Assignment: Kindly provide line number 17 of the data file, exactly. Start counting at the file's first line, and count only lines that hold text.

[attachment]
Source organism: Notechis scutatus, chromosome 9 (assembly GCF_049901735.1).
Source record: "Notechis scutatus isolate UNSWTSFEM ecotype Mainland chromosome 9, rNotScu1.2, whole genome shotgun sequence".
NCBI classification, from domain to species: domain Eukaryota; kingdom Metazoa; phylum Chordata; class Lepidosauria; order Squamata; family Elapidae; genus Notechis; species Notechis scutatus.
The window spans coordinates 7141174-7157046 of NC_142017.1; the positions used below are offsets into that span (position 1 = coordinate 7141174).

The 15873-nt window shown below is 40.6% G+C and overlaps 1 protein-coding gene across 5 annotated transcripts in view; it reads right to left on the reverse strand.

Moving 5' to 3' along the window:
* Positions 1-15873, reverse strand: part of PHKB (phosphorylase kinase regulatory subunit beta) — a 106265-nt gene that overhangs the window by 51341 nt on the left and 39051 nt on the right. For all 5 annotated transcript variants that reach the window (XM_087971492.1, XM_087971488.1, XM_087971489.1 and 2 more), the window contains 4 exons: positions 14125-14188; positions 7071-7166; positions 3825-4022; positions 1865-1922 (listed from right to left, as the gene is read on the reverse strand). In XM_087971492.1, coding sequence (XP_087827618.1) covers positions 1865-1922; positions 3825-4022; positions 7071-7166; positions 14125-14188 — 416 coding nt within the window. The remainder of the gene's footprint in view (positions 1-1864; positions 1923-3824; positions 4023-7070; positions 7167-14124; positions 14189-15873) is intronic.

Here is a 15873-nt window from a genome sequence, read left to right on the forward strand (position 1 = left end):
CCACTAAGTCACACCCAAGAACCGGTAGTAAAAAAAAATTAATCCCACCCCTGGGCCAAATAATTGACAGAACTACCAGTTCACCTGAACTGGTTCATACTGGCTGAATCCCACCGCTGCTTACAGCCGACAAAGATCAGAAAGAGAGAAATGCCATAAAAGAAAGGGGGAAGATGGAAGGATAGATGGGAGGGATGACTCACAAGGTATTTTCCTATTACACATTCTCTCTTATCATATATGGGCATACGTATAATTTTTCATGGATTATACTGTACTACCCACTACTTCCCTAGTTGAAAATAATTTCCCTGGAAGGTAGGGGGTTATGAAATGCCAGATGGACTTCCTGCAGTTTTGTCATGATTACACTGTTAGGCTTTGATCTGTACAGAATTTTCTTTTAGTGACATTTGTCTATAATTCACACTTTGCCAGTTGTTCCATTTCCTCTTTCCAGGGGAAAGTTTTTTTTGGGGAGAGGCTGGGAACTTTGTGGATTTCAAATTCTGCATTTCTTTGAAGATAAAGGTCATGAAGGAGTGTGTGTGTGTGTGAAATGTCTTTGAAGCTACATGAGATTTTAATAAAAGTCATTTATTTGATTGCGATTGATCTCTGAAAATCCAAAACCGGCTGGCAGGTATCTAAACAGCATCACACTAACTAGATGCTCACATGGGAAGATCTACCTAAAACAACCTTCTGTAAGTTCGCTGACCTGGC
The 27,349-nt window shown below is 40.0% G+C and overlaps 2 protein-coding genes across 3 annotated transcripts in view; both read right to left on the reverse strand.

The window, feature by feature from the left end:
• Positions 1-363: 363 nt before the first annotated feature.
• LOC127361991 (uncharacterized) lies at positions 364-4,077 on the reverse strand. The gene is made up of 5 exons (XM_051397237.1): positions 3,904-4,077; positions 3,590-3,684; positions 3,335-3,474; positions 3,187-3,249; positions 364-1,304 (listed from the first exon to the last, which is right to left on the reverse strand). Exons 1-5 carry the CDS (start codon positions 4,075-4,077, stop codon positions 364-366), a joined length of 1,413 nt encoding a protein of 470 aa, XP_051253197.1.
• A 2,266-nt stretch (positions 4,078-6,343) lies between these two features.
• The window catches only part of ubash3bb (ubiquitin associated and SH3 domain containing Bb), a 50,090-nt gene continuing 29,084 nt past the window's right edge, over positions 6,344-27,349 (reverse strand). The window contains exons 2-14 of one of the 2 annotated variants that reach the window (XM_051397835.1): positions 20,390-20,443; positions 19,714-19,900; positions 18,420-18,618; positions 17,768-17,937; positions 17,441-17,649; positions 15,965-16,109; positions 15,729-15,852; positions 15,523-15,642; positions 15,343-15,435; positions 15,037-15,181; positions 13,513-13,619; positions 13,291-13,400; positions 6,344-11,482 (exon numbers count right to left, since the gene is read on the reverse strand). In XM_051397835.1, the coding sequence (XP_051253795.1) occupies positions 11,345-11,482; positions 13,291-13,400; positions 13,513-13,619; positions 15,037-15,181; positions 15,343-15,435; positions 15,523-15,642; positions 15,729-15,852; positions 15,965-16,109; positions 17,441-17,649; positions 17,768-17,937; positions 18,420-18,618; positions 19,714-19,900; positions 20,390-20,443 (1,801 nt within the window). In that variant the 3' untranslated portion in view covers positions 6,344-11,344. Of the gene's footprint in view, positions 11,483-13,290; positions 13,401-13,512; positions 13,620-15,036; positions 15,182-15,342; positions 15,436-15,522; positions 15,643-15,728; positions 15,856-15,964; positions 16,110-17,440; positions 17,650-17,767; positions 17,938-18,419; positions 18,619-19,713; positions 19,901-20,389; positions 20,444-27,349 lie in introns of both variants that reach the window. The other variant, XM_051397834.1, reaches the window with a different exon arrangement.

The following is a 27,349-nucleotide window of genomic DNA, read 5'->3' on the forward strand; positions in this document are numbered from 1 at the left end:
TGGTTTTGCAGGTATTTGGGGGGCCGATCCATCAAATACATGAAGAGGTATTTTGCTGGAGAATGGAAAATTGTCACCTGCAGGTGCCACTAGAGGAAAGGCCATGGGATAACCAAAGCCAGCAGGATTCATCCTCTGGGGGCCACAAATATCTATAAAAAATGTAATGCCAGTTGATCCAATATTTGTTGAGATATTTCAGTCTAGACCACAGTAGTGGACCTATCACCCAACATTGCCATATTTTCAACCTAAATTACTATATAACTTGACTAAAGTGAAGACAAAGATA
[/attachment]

TGGTTTTGCAGGTATTTGGGGGGCCGATCCATCAAATACATGAAGAGGTATTTTGCTGGAGAATGGAAAATTGTCACCTGCAGGTGCCACTAGAGGAAAGGCCATGGGATAACCAAAGCCAGCAGGATTCATCCTCTGGGGGCCACAAATATCTATAAAAAATGTAATGCCAGTTGATCCAATATTTGTTGAGATATTTCAGTCTAGACCACAGTAGTGGACCTATCACCCAACATTGCCATATTTTCAACCTAAATTACTATATAACTTGACTAAAGTGAAGACAAAGATA